Following any preliminary purification step(s), the mixture comprising the antibody of interest and contaminants may be subjected to low pH hydrophobic interaction chromatography using an elution buffer at a pH between about 2.5-4.5, preferably performed at low salt concentrations (e.g. from about 0-0.25M salt).

III. Pharmaceutical Formulations

Therapeutic formulations of the antibodies used in accordance with the present invention are prepared for storage by mixing an antibody having the desired degree of purity with optional pharmaceutically acceptable carriers, excipients or stabilizers (Remington's Pharmaceutical Sciences 16th edition, Osol, A. Ed. [1980]), in the form of lyophilized formulations or aqueous solutions. Acceptable carriers, excipients, or stabilizers are nontoxic to recipients at the dosages and concentrations employed, and include buffers such as phosphate, citrate, and other organic acids; antioxidants including ascorbic acid and methionine; preservatives (such as octadecyldimethylbenzyl ammonium chloride; hexamethonium chloride; benzalkonium chloride, benzethonium chloride; phenol, butyl or benzyl alcohol; alkyl parabens such as methyl or propyl paraben; catechol; resorcinol; cyclohexanol; 3-pentanol; and m-cresol); low molecular weight (less than about 10 residues) polypeptides; proteins, such as serum albumin, gelatin, or immunoglobulins; hydrophilic polymers such as polyvinylpyrrolidone; amino acids such as glycine, glutamine, asparagine, histidine, arginine, or lysine; monosaccharides, disaccharides, and other carbohydrates including glucose, mannose, or dextrins; chelating agents such as EDTA; sugars such as sucrose, mannitol, trehalose or sorbitol; salt-forming counter-ions such as sodium; metal complexes (e.g. Zn-protein complexes); and/or non-ionic surfactants such as TWEEN™, PLURONICS™ or polyethylene glycol (PEG). Preferred lyophilized anti-ErbB2 antibody formulations are described in WO 97/04801, expressly incorporated herein be reference.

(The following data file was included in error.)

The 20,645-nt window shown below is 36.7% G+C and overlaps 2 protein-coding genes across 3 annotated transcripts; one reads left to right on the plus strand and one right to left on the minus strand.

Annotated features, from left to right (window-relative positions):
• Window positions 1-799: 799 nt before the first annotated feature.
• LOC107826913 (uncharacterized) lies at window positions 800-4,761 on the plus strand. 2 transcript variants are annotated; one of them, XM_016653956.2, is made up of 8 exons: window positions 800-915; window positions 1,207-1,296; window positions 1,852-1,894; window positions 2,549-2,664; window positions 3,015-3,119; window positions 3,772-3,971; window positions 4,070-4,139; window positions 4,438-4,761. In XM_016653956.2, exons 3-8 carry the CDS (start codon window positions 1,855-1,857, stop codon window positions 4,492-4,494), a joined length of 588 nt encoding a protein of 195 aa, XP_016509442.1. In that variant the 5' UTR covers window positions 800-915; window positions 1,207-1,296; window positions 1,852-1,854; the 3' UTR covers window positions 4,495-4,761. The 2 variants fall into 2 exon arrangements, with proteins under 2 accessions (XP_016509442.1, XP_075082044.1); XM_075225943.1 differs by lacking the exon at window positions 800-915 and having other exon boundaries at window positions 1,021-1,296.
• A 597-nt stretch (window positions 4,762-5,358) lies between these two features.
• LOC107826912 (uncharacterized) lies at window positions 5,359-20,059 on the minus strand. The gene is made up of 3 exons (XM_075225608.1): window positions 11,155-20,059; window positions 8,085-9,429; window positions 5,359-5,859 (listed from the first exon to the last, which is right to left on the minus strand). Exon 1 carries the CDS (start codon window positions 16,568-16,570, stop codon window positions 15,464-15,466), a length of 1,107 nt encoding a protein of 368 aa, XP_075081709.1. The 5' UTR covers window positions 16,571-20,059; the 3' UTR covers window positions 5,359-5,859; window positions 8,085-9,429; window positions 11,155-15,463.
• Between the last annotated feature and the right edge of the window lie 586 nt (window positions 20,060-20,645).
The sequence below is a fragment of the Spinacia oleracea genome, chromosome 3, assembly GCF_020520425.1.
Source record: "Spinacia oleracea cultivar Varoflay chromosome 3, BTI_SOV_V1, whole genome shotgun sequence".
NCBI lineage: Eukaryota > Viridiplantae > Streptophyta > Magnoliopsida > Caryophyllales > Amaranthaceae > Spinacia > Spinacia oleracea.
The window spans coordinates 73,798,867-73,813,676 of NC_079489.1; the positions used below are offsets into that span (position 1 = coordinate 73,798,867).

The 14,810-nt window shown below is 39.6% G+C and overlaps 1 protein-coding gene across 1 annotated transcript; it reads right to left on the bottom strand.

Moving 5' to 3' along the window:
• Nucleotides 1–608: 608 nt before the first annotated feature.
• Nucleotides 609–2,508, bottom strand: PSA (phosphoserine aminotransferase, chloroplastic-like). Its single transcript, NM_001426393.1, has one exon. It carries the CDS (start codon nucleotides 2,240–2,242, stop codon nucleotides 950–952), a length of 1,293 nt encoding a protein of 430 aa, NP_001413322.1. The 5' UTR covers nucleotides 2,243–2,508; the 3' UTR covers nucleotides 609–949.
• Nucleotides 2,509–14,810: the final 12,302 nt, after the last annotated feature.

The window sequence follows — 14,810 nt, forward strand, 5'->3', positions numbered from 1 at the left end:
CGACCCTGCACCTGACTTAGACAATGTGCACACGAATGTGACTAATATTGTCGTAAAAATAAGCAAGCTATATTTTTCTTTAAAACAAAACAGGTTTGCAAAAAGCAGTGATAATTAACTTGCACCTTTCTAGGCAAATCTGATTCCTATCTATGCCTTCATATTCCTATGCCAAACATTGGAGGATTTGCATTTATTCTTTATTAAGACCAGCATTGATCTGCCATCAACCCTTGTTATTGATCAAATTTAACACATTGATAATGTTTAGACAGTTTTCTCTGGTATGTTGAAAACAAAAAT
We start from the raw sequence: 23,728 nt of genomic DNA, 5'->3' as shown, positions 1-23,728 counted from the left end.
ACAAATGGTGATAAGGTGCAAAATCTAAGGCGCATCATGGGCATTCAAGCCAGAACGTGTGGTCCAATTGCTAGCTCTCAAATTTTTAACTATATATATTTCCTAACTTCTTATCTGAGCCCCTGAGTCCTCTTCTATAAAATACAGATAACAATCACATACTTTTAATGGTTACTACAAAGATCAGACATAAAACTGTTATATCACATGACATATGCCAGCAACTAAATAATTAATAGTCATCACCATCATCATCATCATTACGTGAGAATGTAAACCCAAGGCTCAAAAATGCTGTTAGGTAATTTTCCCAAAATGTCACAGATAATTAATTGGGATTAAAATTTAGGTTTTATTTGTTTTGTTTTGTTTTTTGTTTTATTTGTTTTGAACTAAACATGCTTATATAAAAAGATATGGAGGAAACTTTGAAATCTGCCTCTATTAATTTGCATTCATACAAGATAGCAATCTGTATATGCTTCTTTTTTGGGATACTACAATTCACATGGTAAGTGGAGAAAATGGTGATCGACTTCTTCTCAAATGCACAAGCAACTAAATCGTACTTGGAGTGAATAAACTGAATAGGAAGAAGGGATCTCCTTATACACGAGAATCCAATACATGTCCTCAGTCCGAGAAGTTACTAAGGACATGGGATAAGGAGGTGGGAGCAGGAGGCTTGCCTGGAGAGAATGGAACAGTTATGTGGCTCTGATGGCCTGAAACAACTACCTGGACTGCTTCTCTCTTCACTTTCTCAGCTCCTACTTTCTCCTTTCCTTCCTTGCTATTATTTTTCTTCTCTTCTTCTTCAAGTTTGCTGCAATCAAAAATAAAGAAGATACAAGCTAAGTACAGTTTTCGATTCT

The formulation herein may also contain more than one active compound as necessary for the particular indication being treated, preferably those with complementary activities that do not adversely affect each other. For example, it may be desirable to further provide antibodies which bind to EGFR, ErbB2 (e.g. an antibody which binds a different epitope on ErbB2), ErbB3, ErbB4, or vascular endothelial factor (VEGF) in the one formulation. Alternatively, or in addition, the composition may comprise a cytotoxic agent, cytokine, growth inhibitory agent and/or cardioprotectant. Such molecules are suitably present in combination in amounts that are effective for the purpose intended.